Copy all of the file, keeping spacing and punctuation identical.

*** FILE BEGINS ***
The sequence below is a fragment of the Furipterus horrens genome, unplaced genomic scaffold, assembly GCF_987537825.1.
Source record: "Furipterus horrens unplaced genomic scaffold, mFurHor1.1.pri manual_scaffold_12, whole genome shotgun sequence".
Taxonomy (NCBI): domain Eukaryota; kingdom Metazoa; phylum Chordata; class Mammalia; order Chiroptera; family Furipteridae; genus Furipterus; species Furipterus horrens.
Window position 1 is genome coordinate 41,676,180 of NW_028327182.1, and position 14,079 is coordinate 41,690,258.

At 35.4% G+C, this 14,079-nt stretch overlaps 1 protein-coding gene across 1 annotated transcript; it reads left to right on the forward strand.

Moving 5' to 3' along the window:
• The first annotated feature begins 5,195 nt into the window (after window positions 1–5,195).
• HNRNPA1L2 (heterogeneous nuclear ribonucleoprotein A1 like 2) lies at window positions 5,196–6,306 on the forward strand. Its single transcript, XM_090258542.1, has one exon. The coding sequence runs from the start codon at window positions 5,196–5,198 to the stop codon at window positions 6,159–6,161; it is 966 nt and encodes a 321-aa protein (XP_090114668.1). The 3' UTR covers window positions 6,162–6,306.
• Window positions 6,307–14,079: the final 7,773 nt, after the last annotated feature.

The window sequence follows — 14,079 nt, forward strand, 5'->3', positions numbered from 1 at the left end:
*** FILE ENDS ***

The sequence below is a fragment of the Furipterus horrens genome, unplaced genomic scaffold, assembly GCF_987537825.1.
Source record: "Furipterus horrens unplaced genomic scaffold, mFurHor1.1.pri manual_scaffold_12, whole genome shotgun sequence".
Taxonomy (NCBI): domain Eukaryota; kingdom Metazoa; phylum Chordata; class Mammalia; order Chiroptera; family Furipteridae; genus Furipterus; species Furipterus horrens.
Window position 1 is genome coordinate 41,676,180 of NW_028327182.1, and position 14,079 is coordinate 41,690,258.

At 35.4% G+C, this 14,079-nt stretch overlaps 1 protein-coding gene across 1 annotated transcript; it reads left to right on the forward strand.

Moving 5' to 3' along the window:
• The first annotated feature begins 5,195 nt into the window (after window positions 1–5,195).
• HNRNPA1L2 (heterogeneous nuclear ribonucleoprotein A1 like 2) lies at window positions 5,196–6,306 on the forward strand. Its single transcript, XM_090258542.1, has one exon. The coding sequence runs from the start codon at window positions 5,196–5,198 to the stop codon at window positions 6,159–6,161; it is 966 nt and encodes a 321-aa protein (XP_090114668.1). The 3' UTR covers window positions 6,162–6,306.
• Window positions 6,307–14,079: the final 7,773 nt, after the last annotated feature.

The window sequence follows — 14,079 nt, forward strand, 5'->3', positions numbered from 1 at the left end: